Former Marine Cpl. Joshua Burch is majoring in sports management at Eastern Kentucky University. (Courtesy of Eastern Kentucky University)
Former Petty Officer 2nd Class Yahaira Pou, former Senior Airman Sheena Bright, Army Reserve Spc. Mark Hatch and former Army Spc. Cesar Marin study in Collins Park at the University of South Florida. (Courtesy of University of South Florida)
Only about 50 schools nationwide belong to the Education Department's Veterans Upward Bound program.
Eastern Kentucky University is not among them.
So the school created its own version of the program, accepting veteran applicants regardless of their scores on college admissions tests, determining their academic skill levels and offering special help to those who need it — in veterans-only classes.
"What we're trying to do … is not just talk about bringing veterans here," said Brett Morris, the school's director of admissions. "It's what do we do with them when we get them here."
Such initiative, along with what the school's president calls a "laserlike" focus on veterans, propelled Eastern Kentucky to the top of our annual ranking of four-year universities. Mountwest Community & Technical College, based in West Virginia, topped the list of two-year schools, while Colorado Technical University led the way among online and nontraditional schools.
More than 650 schools, a record, responded to our 2013 Best for Vets: Colleges survey, which consisted of nearly 150 questions.
The surveys demonstrated widespread efforts by schools to accommodate vets and active-duty service members:
* About 84 percent of responding institutions said they accept American Council on Education credits, which convert military training into academic hours.
* More than three-quarters waive late fees for students whose military education benefits arrive late, while about half waive interest, advance credit toward books and other expenses, or help students find emergency money.
* Almost 75 percent of schools offer online degree programs, which can be crucial for deployed troops.
But responding schools still showed room for improvement. Fewer than 11 percent of institutions require faculty- and staffwide training on veterans issues, and 43 percent had no such training available even for staff members who would participate voluntarily.
Half of schools have special rules in place to give service members in-state tuition. About six in 10 schools have a veterans office on campus.
School representatives contacted by Military Times said that a vet-focused president and administration are crucial to creating a welcoming college or university.
Stephen Abel, director of veteran and military programs and services at Rutgers, The State University of New Jersey, said he sits on 12 university committees to ensure that the veteran perspective is considered when the school makes important decisions.
School leaders don't follow every recommendation he makes, "but I've got to tell you, it's pretty close to every recommendation."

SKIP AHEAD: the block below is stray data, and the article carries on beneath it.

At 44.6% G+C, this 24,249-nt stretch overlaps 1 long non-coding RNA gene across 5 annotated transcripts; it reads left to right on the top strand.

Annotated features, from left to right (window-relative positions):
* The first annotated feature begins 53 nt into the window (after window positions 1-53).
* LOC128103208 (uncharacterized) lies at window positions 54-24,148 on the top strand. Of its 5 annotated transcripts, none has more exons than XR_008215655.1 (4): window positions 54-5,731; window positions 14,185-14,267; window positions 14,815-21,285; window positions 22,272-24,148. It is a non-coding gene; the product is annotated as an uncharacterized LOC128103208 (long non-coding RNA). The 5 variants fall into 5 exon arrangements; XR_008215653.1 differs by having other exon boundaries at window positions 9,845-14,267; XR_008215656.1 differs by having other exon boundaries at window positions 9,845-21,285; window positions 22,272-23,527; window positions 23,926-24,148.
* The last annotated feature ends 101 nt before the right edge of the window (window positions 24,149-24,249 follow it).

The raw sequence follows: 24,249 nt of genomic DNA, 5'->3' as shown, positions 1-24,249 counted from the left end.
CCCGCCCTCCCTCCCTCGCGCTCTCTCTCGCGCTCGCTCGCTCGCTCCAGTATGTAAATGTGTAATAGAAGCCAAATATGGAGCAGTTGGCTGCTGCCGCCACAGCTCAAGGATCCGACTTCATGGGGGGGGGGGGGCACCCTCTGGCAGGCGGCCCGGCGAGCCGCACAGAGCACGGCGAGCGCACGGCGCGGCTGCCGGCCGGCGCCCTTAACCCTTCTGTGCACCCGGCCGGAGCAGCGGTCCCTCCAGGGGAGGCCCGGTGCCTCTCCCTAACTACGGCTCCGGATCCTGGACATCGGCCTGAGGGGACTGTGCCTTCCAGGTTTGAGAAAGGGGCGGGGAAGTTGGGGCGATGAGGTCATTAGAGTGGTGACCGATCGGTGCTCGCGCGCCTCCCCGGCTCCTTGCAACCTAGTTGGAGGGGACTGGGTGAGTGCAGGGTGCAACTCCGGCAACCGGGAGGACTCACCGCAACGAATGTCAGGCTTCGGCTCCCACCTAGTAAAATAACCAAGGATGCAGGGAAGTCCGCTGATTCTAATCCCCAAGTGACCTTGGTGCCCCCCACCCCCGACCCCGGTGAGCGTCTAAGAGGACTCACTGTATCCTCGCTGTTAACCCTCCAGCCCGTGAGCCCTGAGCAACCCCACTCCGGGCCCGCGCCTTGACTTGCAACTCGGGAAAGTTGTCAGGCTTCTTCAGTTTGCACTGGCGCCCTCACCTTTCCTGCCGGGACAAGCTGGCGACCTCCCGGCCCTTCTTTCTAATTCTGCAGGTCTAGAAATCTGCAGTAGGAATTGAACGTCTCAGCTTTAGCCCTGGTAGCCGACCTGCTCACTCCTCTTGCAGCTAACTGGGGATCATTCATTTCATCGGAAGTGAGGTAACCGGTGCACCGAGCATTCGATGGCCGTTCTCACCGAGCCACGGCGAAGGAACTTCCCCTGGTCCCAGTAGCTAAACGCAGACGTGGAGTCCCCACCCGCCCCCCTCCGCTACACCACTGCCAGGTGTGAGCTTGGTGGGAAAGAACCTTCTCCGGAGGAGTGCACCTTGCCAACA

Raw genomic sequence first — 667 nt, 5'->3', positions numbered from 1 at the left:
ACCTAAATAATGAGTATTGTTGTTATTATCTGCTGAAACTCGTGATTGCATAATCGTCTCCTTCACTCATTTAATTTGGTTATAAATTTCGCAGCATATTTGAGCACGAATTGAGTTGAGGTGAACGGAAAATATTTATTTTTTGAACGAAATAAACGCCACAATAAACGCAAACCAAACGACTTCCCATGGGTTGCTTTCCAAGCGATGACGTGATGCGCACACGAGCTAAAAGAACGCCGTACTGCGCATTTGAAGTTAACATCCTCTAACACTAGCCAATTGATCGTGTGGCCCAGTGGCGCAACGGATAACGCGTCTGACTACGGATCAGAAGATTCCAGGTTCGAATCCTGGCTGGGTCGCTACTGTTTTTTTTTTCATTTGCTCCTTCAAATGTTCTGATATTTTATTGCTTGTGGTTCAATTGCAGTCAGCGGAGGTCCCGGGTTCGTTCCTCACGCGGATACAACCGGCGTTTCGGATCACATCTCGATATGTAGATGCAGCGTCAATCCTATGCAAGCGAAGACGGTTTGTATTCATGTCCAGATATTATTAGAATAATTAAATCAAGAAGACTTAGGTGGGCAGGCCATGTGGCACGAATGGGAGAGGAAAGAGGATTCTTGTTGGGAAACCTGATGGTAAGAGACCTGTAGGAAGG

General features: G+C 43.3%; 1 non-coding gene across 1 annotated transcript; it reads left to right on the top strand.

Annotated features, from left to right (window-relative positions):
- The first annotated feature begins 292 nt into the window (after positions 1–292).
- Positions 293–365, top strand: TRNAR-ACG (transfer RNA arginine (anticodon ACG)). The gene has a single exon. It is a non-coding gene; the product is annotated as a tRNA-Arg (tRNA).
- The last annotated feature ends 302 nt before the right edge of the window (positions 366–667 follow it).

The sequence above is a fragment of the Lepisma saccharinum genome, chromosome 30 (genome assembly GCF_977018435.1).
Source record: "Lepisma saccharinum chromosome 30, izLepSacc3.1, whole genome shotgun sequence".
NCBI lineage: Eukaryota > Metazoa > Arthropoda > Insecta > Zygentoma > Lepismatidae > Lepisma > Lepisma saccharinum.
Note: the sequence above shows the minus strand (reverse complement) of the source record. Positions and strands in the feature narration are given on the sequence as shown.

Between 2008 and 2010, the school's state funding dropped by $253 million, he said. Despite the limited resources, Rutgers created a school veterans office, as well as Abel's position, in July 2010.
"I think folks at Rutgers understand their responsibility to, as Abraham Lincoln said, take care of those who bore the battle," Abel said.
Other schools reported similar challenges in creating and maintaining programs for service members as coffers ran low.
"Resources — sometimes I felt like I was going around with a cup in my hand, asking people to support things," said Eastern Kentucky's Morris.
Marine veteran Joshua Burch, a junior at the school, credited its tutoring and veteran-oriented classes for helping him stick with higher education.
"It's probably the main reason I've stayed in school, because I've struggled," Burch said. "I think it's very vet-friendly here. They encourage you to be successful."
Eastern Kentucky President Doug Whitlock, himself an Army veteran, expressed great pride in his school's veterans initiatives, saying that in addition to showing appreciation, the efforts amount to a "strategic investment" that helps the school.
"When you talk about funding our institutions based on their performance, and a good part of performance is based on student success, it becomes not only the right thing to do, it becomes the smart thing to do," Whitlock said.
University of South Florida Director for Veterans Services Larry Braue said veterans also can contribute to learning and culture on campus by bringing years of wisdom and maturity that other students don't have, as well as firsthand knowledge of issues around the world.
"They come with a maturity that I think a lot of our younger students, and even our faculty, value in the classroom," Braue said. "They're just more valuable to the discussions."
At Mountwest, the school strives to repay that contribution in a meaningful way — not just with tributes or through high graduation rates but by making sure vets find jobs after they graduate.
"The only thing that I would tell other institutions is: Don't throw your veterans a barbecue and call yourselves military-friendly, unless you're going to get them a job the next day," said Cory Payne, the school's military programs coordinator. "Your program needs to have teeth. It needs to have purpose. If it doesn't, it's just a dog-and-pony show."
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